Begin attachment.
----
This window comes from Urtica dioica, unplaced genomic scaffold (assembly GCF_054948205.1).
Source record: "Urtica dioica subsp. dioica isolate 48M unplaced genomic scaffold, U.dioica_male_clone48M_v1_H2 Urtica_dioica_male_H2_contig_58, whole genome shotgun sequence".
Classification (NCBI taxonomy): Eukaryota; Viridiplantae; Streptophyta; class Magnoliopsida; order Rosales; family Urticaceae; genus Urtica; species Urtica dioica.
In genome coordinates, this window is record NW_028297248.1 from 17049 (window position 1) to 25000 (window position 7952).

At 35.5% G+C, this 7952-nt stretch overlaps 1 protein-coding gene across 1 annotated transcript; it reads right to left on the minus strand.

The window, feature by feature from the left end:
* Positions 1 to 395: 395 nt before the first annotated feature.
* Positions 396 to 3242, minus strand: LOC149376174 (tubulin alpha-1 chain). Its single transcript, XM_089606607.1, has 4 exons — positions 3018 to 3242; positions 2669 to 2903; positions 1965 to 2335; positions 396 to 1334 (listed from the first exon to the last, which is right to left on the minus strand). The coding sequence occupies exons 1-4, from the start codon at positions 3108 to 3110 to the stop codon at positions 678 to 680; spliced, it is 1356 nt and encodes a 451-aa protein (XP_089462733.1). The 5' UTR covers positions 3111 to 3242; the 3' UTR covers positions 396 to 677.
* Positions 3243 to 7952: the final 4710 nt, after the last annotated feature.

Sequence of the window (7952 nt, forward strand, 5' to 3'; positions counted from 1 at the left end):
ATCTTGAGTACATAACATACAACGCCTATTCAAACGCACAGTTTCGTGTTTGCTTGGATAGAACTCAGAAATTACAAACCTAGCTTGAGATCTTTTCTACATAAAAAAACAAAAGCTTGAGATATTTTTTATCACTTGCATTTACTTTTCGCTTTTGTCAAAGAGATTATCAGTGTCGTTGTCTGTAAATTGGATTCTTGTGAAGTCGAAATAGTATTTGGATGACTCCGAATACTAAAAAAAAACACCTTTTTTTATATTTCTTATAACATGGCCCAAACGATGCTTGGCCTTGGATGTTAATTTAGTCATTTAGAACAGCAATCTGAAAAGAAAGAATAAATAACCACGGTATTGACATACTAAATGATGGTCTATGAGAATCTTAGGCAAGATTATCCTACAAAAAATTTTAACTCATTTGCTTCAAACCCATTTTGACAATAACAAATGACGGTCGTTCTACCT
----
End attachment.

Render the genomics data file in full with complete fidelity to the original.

This window comes from Urtica dioica, unplaced genomic scaffold (assembly GCF_054948205.1).
Source record: "Urtica dioica subsp. dioica isolate 48M unplaced genomic scaffold, U.dioica_male_clone48M_v1_H2 Urtica_dioica_male_H2_contig_58, whole genome shotgun sequence".
Classification (NCBI taxonomy): Eukaryota; Viridiplantae; Streptophyta; class Magnoliopsida; order Rosales; family Urticaceae; genus Urtica; species Urtica dioica.
In genome coordinates, this window is record NW_028297248.1 from 17049 (window position 1) to 25000 (window position 7952).

At 35.5% G+C, this 7952-nt stretch overlaps 1 protein-coding gene across 1 annotated transcript; it reads right to left on the minus strand.

The window, feature by feature from the left end:
* Positions 1 to 395: 395 nt before the first annotated feature.
* Positions 396 to 3242, minus strand: LOC149376174 (tubulin alpha-1 chain). Its single transcript, XM_089606607.1, has 4 exons — positions 3018 to 3242; positions 2669 to 2903; positions 1965 to 2335; positions 396 to 1334 (listed from the first exon to the last, which is right to left on the minus strand). The coding sequence occupies exons 1-4, from the start codon at positions 3108 to 3110 to the stop codon at positions 678 to 680; spliced, it is 1356 nt and encodes a 451-aa protein (XP_089462733.1). The 5' UTR covers positions 3111 to 3242; the 3' UTR covers positions 396 to 677.
* Positions 3243 to 7952: the final 4710 nt, after the last annotated feature.

Sequence of the window (7952 nt, forward strand, 5' to 3'; positions counted from 1 at the left end):
ATCTTGAGTACATAACATACAACGCCTATTCAAACGCACAGTTTCGTGTTTGCTTGGATAGAACTCAGAAATTACAAACCTAGCTTGAGATCTTTTCTACATAAAAAAACAAAAGCTTGAGATATTTTTTATCACTTGCATTTACTTTTCGCTTTTGTCAAAGAGATTATCAGTGTCGTTGTCTGTAAATTGGATTCTTGTGAAGTCGAAATAGTATTTGGATGACTCCGAATACTAAAAAAAAACACCTTTTTTTATATTTCTTATAACATGGCCCAAACGATGCTTGGCCTTGGATGTTAATTTAGTCATTTAGAACAGCAATCTGAAAAGAAAGAATAAATAACCACGGTATTGACATACTAAATGATGGTCTATGAGAATCTTAGGCAAGATTATCCTACAAAAAATTTTAACTCATTTGCTTCAAACCCATTTTGACAATAACAAATGACGGTCGTTCTACCT